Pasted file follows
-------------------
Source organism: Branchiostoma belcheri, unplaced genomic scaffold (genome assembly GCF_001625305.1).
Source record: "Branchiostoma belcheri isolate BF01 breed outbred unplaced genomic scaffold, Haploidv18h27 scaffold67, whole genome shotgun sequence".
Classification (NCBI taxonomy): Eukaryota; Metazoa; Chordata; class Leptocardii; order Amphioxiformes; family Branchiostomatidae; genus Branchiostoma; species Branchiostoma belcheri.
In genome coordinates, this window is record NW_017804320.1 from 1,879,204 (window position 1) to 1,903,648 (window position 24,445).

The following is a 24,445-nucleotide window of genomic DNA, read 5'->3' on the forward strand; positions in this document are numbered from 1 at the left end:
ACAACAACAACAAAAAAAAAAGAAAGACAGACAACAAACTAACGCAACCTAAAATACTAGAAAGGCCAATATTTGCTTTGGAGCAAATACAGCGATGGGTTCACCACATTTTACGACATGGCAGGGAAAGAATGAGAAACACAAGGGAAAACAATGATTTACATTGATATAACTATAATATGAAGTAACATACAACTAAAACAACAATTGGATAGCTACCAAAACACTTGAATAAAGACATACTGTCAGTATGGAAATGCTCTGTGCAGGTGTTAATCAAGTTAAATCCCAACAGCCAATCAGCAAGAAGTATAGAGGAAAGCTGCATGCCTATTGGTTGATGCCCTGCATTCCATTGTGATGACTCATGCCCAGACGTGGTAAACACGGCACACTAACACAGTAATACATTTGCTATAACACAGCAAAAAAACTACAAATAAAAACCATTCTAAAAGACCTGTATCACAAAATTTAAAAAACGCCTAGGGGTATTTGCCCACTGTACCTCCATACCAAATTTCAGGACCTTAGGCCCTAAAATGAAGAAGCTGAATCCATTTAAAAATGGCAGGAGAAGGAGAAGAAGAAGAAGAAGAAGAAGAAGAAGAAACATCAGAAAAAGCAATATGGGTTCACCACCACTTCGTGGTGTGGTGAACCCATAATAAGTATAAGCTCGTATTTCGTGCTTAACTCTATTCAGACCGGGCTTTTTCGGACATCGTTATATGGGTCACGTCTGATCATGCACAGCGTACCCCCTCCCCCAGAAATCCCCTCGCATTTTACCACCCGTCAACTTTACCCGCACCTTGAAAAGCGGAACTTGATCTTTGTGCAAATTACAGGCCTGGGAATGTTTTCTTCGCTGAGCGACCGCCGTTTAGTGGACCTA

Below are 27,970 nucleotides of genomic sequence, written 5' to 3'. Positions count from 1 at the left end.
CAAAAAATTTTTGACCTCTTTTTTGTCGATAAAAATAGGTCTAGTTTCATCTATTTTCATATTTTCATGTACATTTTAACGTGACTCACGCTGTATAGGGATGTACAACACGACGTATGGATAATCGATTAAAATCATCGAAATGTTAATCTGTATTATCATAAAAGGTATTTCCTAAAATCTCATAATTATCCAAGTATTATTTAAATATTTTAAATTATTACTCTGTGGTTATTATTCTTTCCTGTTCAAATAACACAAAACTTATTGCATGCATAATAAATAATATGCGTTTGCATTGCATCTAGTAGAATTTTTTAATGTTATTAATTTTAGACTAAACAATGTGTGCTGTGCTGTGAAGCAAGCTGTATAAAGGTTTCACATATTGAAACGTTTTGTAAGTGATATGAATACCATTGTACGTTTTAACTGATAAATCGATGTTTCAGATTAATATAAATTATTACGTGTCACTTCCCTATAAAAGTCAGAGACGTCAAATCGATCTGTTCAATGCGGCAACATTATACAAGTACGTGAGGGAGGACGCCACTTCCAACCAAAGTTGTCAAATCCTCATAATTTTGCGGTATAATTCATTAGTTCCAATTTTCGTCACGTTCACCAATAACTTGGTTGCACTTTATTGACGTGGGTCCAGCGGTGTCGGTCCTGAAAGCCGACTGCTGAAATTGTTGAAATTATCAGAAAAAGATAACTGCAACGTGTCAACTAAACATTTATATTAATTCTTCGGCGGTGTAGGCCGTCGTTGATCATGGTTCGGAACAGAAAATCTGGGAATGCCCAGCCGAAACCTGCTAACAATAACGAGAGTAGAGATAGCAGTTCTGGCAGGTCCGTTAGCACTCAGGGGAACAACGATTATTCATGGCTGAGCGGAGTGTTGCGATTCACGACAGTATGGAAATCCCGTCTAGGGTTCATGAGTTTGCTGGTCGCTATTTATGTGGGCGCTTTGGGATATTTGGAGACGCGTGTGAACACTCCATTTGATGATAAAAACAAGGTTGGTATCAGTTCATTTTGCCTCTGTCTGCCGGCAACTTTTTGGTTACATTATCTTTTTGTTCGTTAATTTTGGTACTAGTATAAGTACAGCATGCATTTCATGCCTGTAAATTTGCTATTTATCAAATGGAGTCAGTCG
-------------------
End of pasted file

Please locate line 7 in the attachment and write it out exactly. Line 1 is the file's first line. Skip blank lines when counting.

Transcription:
Below are 27,970 nucleotides of genomic sequence, written 5' to 3'. Positions count from 1 at the left end.